For John Paul II, the subject as real, and by real, he means Being. His key to reaching the subject as Being is experience. His claim is that the category of experience is wider than being limited to the external or internal senses. In Crossing the Threshold of Hope, he says, “It is therefore possible to speak from a solid foundation about human experience, moral experience, or religious experience. And if it is possible to speak of such experiences, it is difficult to deny that, in the realm of human experience, one also finds good and evil, truth and beauty, and God. God Himself certainly is not an object of human empiricism; the Sacred Scripture, in its own way, emphasizes this: `No one has ever seen God’ (cf. Jn. 1, 18). If God is a knowable object – as both the Book of Wisdom and the Letter to the Romans teach – He is such on the basis of man’s experience both of the visible world and of his interior world” (34).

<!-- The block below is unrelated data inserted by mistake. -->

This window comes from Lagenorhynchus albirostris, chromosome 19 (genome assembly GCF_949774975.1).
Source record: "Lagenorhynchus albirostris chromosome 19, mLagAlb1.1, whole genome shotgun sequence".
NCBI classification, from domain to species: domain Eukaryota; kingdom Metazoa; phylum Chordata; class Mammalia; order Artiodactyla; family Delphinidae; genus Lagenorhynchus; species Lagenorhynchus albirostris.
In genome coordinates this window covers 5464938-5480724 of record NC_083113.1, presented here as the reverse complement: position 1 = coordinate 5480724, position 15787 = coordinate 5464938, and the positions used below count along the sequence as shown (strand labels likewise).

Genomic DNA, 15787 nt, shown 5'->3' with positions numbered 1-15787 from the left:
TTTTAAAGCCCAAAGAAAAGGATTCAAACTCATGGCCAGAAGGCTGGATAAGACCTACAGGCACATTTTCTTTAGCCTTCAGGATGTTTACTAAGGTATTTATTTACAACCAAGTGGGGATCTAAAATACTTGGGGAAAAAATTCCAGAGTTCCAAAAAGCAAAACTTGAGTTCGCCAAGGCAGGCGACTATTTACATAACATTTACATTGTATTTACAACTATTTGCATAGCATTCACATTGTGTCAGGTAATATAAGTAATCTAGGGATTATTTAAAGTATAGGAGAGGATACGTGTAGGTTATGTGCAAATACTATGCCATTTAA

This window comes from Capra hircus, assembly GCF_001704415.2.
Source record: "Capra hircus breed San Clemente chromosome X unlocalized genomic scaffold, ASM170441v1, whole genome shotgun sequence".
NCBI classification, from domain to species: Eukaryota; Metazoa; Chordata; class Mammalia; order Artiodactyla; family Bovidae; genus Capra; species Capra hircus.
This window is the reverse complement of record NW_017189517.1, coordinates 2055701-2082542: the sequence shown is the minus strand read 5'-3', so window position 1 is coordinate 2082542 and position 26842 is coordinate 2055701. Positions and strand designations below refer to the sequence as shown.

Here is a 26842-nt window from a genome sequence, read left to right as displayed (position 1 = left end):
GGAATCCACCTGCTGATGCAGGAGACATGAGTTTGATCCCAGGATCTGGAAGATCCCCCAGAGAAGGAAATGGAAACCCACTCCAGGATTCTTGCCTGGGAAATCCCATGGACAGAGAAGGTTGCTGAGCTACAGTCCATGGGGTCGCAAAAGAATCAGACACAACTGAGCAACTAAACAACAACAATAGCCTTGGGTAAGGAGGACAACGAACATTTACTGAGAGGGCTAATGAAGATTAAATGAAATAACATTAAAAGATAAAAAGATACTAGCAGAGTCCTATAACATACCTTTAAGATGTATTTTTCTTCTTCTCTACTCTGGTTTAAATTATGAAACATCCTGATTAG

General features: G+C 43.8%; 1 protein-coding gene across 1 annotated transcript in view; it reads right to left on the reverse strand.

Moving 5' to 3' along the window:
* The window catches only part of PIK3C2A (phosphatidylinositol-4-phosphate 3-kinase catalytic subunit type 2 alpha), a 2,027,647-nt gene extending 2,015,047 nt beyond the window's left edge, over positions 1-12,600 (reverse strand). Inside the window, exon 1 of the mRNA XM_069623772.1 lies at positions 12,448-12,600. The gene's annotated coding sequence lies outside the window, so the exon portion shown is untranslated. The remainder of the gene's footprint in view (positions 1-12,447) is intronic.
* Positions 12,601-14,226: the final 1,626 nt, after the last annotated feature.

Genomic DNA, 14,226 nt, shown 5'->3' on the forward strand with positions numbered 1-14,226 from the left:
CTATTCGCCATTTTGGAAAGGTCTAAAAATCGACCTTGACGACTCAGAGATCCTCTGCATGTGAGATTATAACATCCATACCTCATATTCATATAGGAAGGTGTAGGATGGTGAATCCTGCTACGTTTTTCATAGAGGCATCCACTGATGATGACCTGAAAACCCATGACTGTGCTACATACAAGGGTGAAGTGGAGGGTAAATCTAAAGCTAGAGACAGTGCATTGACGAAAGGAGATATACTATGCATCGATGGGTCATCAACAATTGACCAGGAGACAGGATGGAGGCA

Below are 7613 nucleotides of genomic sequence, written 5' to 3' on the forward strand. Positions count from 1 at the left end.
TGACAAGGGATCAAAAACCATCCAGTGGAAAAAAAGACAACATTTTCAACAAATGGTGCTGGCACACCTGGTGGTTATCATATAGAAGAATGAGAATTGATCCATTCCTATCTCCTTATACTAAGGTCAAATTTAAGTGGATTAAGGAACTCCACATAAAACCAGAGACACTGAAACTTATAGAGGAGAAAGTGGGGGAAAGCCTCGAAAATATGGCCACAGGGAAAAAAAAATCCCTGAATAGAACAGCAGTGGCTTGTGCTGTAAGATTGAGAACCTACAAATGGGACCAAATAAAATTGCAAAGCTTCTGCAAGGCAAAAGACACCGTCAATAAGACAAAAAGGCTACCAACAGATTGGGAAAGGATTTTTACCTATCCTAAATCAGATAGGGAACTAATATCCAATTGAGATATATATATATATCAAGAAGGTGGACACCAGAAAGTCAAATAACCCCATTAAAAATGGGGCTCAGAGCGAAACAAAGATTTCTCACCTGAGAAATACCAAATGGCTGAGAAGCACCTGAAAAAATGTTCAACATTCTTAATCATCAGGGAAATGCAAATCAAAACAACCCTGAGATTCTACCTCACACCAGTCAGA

He emphasizes that man can and does experience himself when he acts freely.

“Today more than ever before we feel the need – and also see a greater possibility – of objectifying the problem of the subjectivity of the human being…. The antinomy of Subjectivism vs. Objectivism, along with the underlying antinomy of idealism vs. realism, created conditions that discouraged dealing with human subjectivity – for fear that this would lead inevitably to subjectivism. These fears, which existed among thinkers who subscribed to realism and epistemological objectivism, were in some sense warranted by the subjectivistic and idealistic character – or at least overtones - analyses conducted within the realm of `pure consciousness.’ This only served to strengthen the line of demarcation in philosophy and the opposition between the `objective’ view of the human being, which was also an ontological view (the human being as a being), and the `subjective’ view, which seemed inevitably to sever the human being from this reality.